Subsequent to the movement of first cylinder 178, as shown in
With piston 180 now being situated to the left side of second cylinder 176 and fluid located within second cylinder 176 to the right side of piston 180 (as shown in
This patient actuated process may be conducted over and over again through the selective actuation of magnets or coils 182 a and 182 b. The only limitation to the amount of times the process may be performed is the overall amount of fluid housed within chamber 116. It is noted that actuation of magnets 182 a and 182 b may be accomplished through many different procedures. For example, as mentioned above, unit 170 includes an electronic unit 171 which preferably has a power source, such as a battery. This power source preferably may be selectively applied to either magnet 182 a or 182 b. In a simplistic form, magnets 182 a and 182 b may be connected to the power source through a well known electrical connection and a switch may be employed for choosing which magnet gets an electrical current applied thereto.
Further, a controlling mechanism is preferably provided for selectively applying power to the magnets. Many different such mechanisms are well known and widely utilized with implantable devices for implantation into a patient's body. For example, prior art devices have shown that it is possible to utilize dedicated hard wired controllers, infrared controllers, or the like, which controllers could be used in accordance with the present invention to control various elements. U.S. Pat. No. 6,589,205 (“the '205 patent”), the disclosure of which is hereby incorporated by reference herein, teaches the use of a wireless external control. As discussed in the '205 patent, such a wireless control signal may be provided through modulation of an RF power signal that is inductively linked with the pump. The '205 patent cites and incorporates by reference U.S. Pat. No. 5,876,425, the disclosure of which is also hereby incorporated by reference herein, to teach one such use of forward telemetry or the exchange of information and programming instructions that can be used with the present invention to control the pump and the various aforementioned elements that are varied in order to affect the flow rate. However, it is noted that similar external controllers may also be utilized. Such controllers can send control signals wirelessly (such as by IR, RF or other frequencies) or can be wired to leads that are near or on the surface of the patient's skin for sending control signals. Furthermore, a pump in accordance with the present invention may include safeguards to prevent the inadvertent signaling or improper programming of the pump. For example, the present invention could utilize a secure preamble code or encrypted signals that will be checked by software or hardware used for controlling the pump or even dedicated only for security purposes. This preamble code would prevent the inadvertent actuation of magnets 182 a and 182 b, from being caused by outside unrelated remote control devices or signals and by other similar pump controllers.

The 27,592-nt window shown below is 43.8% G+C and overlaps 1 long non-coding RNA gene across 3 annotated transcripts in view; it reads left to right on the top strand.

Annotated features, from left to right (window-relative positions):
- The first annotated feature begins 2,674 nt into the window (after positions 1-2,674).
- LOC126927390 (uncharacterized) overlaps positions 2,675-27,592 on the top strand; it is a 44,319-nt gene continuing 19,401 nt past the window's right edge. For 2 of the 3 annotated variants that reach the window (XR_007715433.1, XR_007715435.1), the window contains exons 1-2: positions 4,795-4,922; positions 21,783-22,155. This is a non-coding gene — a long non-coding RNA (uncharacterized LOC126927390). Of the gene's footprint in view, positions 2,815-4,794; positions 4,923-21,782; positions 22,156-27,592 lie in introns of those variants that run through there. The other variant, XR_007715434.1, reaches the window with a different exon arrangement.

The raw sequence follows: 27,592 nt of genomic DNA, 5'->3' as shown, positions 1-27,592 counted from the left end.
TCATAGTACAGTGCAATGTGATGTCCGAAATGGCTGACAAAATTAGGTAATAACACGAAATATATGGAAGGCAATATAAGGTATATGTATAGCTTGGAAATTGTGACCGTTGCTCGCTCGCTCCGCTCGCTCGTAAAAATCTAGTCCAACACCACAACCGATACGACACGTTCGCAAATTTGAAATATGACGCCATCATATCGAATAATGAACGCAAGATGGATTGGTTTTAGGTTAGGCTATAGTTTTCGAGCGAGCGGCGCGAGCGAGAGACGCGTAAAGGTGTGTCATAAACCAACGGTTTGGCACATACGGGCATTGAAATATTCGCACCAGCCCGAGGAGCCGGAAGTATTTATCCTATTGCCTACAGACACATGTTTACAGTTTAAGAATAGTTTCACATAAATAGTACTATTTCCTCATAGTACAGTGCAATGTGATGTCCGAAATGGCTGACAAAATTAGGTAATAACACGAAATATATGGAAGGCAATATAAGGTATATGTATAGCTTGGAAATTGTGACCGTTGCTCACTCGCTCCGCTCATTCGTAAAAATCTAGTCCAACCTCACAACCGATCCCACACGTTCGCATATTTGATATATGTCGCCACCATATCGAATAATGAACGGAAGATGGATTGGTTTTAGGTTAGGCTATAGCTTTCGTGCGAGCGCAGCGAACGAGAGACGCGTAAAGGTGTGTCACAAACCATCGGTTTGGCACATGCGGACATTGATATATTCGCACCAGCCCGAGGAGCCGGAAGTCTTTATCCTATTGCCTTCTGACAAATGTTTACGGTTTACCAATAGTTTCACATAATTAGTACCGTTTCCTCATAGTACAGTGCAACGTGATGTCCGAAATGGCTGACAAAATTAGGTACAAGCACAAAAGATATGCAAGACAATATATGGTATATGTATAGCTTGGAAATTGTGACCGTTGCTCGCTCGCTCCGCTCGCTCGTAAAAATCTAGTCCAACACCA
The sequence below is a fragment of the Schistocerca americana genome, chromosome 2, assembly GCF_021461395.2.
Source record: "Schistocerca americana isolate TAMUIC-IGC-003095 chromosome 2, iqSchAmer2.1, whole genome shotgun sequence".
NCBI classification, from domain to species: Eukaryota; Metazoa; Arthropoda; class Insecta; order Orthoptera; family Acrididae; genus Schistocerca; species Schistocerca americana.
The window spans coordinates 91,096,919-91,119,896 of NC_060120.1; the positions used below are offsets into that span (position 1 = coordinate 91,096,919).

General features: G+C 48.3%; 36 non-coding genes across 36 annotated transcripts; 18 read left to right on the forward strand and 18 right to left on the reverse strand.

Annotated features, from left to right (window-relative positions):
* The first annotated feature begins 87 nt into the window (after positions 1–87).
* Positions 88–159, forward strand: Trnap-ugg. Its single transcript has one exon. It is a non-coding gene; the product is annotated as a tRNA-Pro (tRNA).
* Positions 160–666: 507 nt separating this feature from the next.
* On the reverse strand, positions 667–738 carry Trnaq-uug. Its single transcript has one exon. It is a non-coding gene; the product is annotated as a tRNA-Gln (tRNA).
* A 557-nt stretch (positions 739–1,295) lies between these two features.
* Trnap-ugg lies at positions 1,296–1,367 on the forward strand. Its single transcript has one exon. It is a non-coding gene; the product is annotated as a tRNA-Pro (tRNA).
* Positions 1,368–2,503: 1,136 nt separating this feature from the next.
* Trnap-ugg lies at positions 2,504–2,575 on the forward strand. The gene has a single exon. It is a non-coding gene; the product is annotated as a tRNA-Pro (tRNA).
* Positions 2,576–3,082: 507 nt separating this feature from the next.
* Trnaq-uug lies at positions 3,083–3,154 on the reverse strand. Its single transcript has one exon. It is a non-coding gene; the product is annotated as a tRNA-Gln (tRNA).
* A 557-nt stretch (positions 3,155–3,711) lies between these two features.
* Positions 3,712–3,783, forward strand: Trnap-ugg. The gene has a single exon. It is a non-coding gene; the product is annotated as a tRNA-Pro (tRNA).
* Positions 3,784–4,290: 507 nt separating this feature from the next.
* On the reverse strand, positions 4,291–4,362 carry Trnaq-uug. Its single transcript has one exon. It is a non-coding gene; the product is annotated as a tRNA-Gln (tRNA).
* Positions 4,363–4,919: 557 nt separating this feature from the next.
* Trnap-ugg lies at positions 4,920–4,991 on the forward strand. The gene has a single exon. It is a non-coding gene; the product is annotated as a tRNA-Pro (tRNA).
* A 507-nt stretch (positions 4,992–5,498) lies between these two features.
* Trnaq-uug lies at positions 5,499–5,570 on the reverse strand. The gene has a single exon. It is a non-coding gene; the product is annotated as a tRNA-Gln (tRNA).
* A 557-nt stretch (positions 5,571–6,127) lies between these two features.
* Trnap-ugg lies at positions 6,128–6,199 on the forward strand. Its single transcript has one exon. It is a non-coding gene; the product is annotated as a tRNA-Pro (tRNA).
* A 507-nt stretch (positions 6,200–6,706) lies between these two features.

Preferably, an additional controller may be provided to prevent a patient from over utilizing the patient controlled actuation features. Preferably, such controller may include a digital timer (i.e. a clock) that must time out (after a pre-selected interval of time before the patient can actuate the magnets again. Other safety precautions may be used, such as passwords, hardware or software keys, encryption, multiple confirmation requests or sequences, etc. by the software or hardware used in the programming of the pump to prevent over-use of the patient controlled dose.
The electronics and control logic used with the present invention for control of the magnets may be located internally with or in the implantable pump and/or externally with any external programmer device used to transmit pump programming information to control the pump. The electronics can also be used to perform various tests, checks of status, and even store information about the operation of the pump or other physiological information sensed by various transducers.